ANNAPOLIS, MD — Feb. 11, 2020. All of the communities, and scores of residents in the Saltworks Creek watershed, rallied today to protect Saltworks Creek from development.
They testified before the Anne Arundel County Administrative Hearing Officer to oppose a planned Assisted Living Center and 76 townhouses proposed at the confluence of Cabin Branch and Saltworks Creek, off of Bestgate Road at Monticello Road.
All the communities urged Hearing Officer Doug Hollmann to deny the special exemption request to build what’s known as Monticello 2. The opposition was led by attorney Dan Mellin, who represents the existing single-family home community of Monticello at Annapolis HOA on Bestgate Road.
Mr. Mellin pointed out that the area targeted for development is specifically restricted to 20 single-family home lots. This restriction is part of the Declaration for Monticello, through which the Assisted Living Facility and Townhomes would access Bestgate Road.
The proposed project would have to build a causeway over Saltworks Creek to access the proposed project with at least 272 parking spaces for staff and visitors and the residents of the 76 townhouses.
Representatives from Monticello and surrounding communities testified that they had been assured that the area was restricted to R1 zoning, which limits development to low-density, meaning, one home per 40,000 square-foot lot.
This low-density restriction is also clearly shown in the Parole Growth Management Area Plan, which was presented to the hearing officer by Severn Grove resident Chris Swatta.
Swatta explained that the Parole GMA plan, first developed in the 1990s, concentrates business and high density development in an urban core around the mall, hospital, Towne Centre, Harbor Place and government park. The plan clearly draws a hard line where dense development stops along Bestgate Road.
It was a compromise hammered out between county leaders, citizens and development interests to maximize use of infrastructure and transportation.
Click here to view the map.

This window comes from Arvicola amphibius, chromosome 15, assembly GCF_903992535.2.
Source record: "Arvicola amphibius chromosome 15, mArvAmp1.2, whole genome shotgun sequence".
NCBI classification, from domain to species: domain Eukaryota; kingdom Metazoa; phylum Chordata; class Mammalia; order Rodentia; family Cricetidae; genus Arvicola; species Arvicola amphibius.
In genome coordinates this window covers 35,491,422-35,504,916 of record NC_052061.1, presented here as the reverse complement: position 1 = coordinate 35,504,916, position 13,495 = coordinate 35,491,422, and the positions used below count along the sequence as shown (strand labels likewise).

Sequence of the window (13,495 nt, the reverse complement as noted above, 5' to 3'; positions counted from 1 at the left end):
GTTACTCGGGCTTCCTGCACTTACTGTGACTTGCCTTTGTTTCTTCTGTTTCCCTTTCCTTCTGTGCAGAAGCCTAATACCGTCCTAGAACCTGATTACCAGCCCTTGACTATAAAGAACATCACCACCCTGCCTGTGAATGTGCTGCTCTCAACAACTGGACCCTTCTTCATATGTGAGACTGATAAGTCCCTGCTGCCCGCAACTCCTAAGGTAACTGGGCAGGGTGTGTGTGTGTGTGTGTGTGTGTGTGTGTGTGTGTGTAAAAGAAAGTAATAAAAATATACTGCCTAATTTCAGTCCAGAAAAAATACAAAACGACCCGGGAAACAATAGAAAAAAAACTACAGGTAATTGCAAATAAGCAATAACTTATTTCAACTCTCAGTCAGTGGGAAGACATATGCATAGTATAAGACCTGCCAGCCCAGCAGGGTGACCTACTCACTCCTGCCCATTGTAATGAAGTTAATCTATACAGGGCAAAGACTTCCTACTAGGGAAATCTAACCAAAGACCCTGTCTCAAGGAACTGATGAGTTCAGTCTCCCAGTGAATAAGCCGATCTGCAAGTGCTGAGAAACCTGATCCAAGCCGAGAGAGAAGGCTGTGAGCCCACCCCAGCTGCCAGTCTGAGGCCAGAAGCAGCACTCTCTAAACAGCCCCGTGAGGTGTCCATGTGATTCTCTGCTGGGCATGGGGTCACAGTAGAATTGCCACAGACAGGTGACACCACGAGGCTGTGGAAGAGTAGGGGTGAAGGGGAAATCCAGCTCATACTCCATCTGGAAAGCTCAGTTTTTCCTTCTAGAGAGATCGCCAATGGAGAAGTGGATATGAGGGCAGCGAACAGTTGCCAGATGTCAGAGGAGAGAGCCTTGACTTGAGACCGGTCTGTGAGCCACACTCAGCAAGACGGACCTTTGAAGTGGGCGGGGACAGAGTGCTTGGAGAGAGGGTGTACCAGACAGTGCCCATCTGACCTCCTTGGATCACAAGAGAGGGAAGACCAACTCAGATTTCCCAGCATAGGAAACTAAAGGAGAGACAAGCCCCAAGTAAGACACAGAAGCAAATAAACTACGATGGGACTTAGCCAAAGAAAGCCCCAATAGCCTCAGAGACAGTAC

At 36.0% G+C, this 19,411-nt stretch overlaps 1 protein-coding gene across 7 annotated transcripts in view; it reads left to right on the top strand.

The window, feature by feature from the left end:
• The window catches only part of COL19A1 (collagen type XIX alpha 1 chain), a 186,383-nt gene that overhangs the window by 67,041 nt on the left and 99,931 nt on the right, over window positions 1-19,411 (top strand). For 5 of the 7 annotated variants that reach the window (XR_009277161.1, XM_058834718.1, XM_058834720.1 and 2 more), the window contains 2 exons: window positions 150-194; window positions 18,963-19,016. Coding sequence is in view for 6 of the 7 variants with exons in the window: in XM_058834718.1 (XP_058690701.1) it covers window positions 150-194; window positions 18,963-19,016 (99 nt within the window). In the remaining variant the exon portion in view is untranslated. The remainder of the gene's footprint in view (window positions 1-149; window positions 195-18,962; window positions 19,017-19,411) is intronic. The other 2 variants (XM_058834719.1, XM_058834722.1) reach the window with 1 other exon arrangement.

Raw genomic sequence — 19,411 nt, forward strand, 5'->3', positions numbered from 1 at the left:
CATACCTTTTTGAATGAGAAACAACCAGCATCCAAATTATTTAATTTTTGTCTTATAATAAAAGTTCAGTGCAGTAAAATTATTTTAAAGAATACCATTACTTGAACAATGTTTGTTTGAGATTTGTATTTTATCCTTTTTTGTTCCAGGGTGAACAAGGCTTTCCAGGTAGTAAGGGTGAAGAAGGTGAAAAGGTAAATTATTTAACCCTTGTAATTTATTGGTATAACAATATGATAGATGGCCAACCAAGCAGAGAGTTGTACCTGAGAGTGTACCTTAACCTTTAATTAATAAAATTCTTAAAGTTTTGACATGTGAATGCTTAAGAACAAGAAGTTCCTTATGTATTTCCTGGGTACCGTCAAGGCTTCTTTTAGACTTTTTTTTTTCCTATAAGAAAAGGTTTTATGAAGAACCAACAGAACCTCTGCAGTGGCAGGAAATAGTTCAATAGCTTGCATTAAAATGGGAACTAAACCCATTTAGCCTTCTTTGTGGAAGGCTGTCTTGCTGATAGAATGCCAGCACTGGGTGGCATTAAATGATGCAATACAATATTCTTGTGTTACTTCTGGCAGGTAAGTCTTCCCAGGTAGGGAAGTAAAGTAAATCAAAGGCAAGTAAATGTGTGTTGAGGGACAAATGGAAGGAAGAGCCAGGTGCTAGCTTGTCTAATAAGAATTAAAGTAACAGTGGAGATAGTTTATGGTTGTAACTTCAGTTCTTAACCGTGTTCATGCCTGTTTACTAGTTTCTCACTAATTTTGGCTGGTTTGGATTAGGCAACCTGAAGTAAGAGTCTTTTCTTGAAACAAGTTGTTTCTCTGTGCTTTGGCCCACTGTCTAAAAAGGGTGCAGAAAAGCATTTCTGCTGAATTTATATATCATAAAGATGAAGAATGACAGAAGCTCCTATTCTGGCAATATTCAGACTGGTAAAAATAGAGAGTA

Swatta and Mellin emphasized how the proposed 76-townhouse and assisted-living project is slated for the area to the north of the “Bestgate Road” area on the map, which is limited to low density, R-1 zoning for single family homes.
The hearing also featured three hours of testimony from nearby residents who voiced opposition to the Assisted Living Facility and Townhouse project on quality of life, public welfare, health, safety and environmental grounds.
Monticello residents Kendal Ehrlich and Michael Titgemeyer objected to the daily stream of traffic, delivery and and emergency vehicles – estimated at more than 100 to 400 vehicles per day – that would have to roll through a quiet residential area, which in turn would threaten safety of children in the neighborhood’s narrow streets.
Titgemeyer underscored the environmental damages and stormwater runoff from increased impervious surfaces that would severely impair Saltworks Creek and the Severn River.
Charade of Assisted Living Facilities
Woodlore residents Hillary Klemmt, AJ Metcalf and Jerry Farrell also testified that they had been reassured that any future homes at the proposed development site are clearly restricted to single-family homes. Hillary Klemmt complained about the developer creating a “charade of proposing an assisted-living facility” when there is already plenty of vacant capacity at such facilities in the area.
Several times, residents from adjoining communities – Severn Grove, Saefern, Woodlore, Monticlello – as well as the Severn Riverkeeper, the Severn River Association and SERC scientist Thomas Jordan, raised concerns about downstream water quality damages the project would create in Saltworks Creek and the Severn River.
They explained that pollutants in the sediment that is washed out by the impervious surfaces in the development and the creek would end up in Saltworks Creek and the Severn River, which then degrades water quality.
Proof: These types of pollutants contributed to a persistent Dead Zone in the summer of 2019. Click here to read SRA’s dead zone report.
David Katz, attorney representing the proposed townhouse project, known as Monticello 2, made it clear that developers will continue to press for this and other high-density residential projects.
He admonished those opposing this project, accusing opponents of enjoying their million-dollar homes and acting like affluent NYMBies (Not-In-My-BackYard). He said opponents forget that they were “once the big bad developer” when their communities were originally built.
Katz also warned that his client will continue this fight to up-zone residential areas because, “there is a housing crisis in this country, and Anne Arundel County is ground zero.” He added that this fight is “just the first step in 20-step process” to build higher density housing in areas once reserved for single family homes.